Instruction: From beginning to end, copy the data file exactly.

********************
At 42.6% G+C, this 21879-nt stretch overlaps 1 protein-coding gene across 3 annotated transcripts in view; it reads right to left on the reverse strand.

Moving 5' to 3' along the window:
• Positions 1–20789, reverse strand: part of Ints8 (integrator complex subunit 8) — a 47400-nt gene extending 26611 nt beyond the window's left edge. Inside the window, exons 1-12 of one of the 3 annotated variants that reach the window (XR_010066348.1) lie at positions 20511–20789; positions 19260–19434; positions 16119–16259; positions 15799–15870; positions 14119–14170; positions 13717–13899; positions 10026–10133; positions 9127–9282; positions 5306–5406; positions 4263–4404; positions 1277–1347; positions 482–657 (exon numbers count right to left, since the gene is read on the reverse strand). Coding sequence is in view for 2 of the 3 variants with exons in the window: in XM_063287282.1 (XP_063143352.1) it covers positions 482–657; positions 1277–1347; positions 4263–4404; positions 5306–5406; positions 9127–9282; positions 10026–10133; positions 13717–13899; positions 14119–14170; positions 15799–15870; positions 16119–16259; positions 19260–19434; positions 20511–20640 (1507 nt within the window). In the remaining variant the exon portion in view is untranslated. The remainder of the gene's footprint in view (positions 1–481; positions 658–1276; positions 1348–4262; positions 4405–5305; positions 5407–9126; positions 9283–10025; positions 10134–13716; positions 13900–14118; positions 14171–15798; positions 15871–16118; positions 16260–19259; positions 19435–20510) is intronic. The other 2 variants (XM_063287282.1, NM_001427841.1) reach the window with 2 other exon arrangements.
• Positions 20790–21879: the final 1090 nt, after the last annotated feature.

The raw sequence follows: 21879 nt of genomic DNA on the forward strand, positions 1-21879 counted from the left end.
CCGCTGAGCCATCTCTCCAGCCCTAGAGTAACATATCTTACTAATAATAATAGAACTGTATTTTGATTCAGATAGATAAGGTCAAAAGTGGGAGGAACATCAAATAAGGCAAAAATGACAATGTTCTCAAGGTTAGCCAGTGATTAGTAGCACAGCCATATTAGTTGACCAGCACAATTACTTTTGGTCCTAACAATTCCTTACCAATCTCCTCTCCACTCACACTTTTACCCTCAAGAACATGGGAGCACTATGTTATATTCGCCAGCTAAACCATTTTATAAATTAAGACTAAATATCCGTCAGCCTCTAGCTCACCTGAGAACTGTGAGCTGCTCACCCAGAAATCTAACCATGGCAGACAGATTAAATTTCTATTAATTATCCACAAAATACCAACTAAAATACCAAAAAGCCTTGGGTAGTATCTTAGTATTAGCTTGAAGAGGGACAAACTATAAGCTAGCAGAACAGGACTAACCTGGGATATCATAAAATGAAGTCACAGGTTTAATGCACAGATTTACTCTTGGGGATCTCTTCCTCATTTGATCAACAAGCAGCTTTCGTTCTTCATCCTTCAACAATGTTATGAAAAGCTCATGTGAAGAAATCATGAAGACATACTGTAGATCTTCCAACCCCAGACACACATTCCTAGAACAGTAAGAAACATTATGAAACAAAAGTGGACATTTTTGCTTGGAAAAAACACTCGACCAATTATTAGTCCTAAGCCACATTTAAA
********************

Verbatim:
At 42.6% G+C, this 21879-nt stretch overlaps 1 protein-coding gene across 3 annotated transcripts in view; it reads right to left on the reverse strand.

Moving 5' to 3' along the window:
• Positions 1–20789, reverse strand: part of Ints8 (integrator complex subunit 8) — a 47400-nt gene extending 26611 nt beyond the window's left edge. Inside the window, exons 1-12 of one of the 3 annotated variants that reach the window (XR_010066348.1) lie at positions 20511–20789; positions 19260–19434; positions 16119–16259; positions 15799–15870; positions 14119–14170; positions 13717–13899; positions 10026–10133; positions 9127–9282; positions 5306–5406; positions 4263–4404; positions 1277–1347; positions 482–657 (exon numbers count right to left, since the gene is read on the reverse strand). Coding sequence is in view for 2 of the 3 variants with exons in the window: in XM_063287282.1 (XP_063143352.1) it covers positions 482–657; positions 1277–1347; positions 4263–4404; positions 5306–5406; positions 9127–9282; positions 10026–10133; positions 13717–13899; positions 14119–14170; positions 15799–15870; positions 16119–16259; positions 19260–19434; positions 20511–20640 (1507 nt within the window). In the remaining variant the exon portion in view is untranslated. The remainder of the gene's footprint in view (positions 1–481; positions 658–1276; positions 1348–4262; positions 4405–5305; positions 5407–9126; positions 9283–10025; positions 10134–13716; positions 13900–14118; positions 14171–15798; positions 15871–16118; positions 16260–19259; positions 19435–20510) is intronic. The other 2 variants (XM_063287282.1, NM_001427841.1) reach the window with 2 other exon arrangements.
• Positions 20790–21879: the final 1090 nt, after the last annotated feature.

The raw sequence follows: 21879 nt of genomic DNA on the forward strand, positions 1-21879 counted from the left end.
CCGCTGAGCCATCTCTCCAGCCCTAGAGTAACATATCTTACTAATAATAATAGAACTGTATTTTGATTCAGATAGATAAGGTCAAAAGTGGGAGGAACATCAAATAAGGCAAAAATGACAATGTTCTCAAGGTTAGCCAGTGATTAGTAGCACAGCCATATTAGTTGACCAGCACAATTACTTTTGGTCCTAACAATTCCTTACCAATCTCCTCTCCACTCACACTTTTACCCTCAAGAACATGGGAGCACTATGTTATATTCGCCAGCTAAACCATTTTATAAATTAAGACTAAATATCCGTCAGCCTCTAGCTCACCTGAGAACTGTGAGCTGCTCACCCAGAAATCTAACCATGGCAGACAGATTAAATTTCTATTAATTATCCACAAAATACCAACTAAAATACCAAAAAGCCTTGGGTAGTATCTTAGTATTAGCTTGAAGAGGGACAAACTATAAGCTAGCAGAACAGGACTAACCTGGGATATCATAAAATGAAGTCACAGGTTTAATGCACAGATTTACTCTTGGGGATCTCTTCCTCATTTGATCAACAAGCAGCTTTCGTTCTTCATCCTTCAACAATGTTATGAAAAGCTCATGTGAAGAAATCATGAAGACATACTGTAGATCTTCCAACCCCAGACACACATTCCTAGAACAGTAAGAAACATTATGAAACAAAAGTGGACATTTTTGCTTGGAAAAAACACTCGACCAATTATTAGTCCTAAGCCACATTTAAA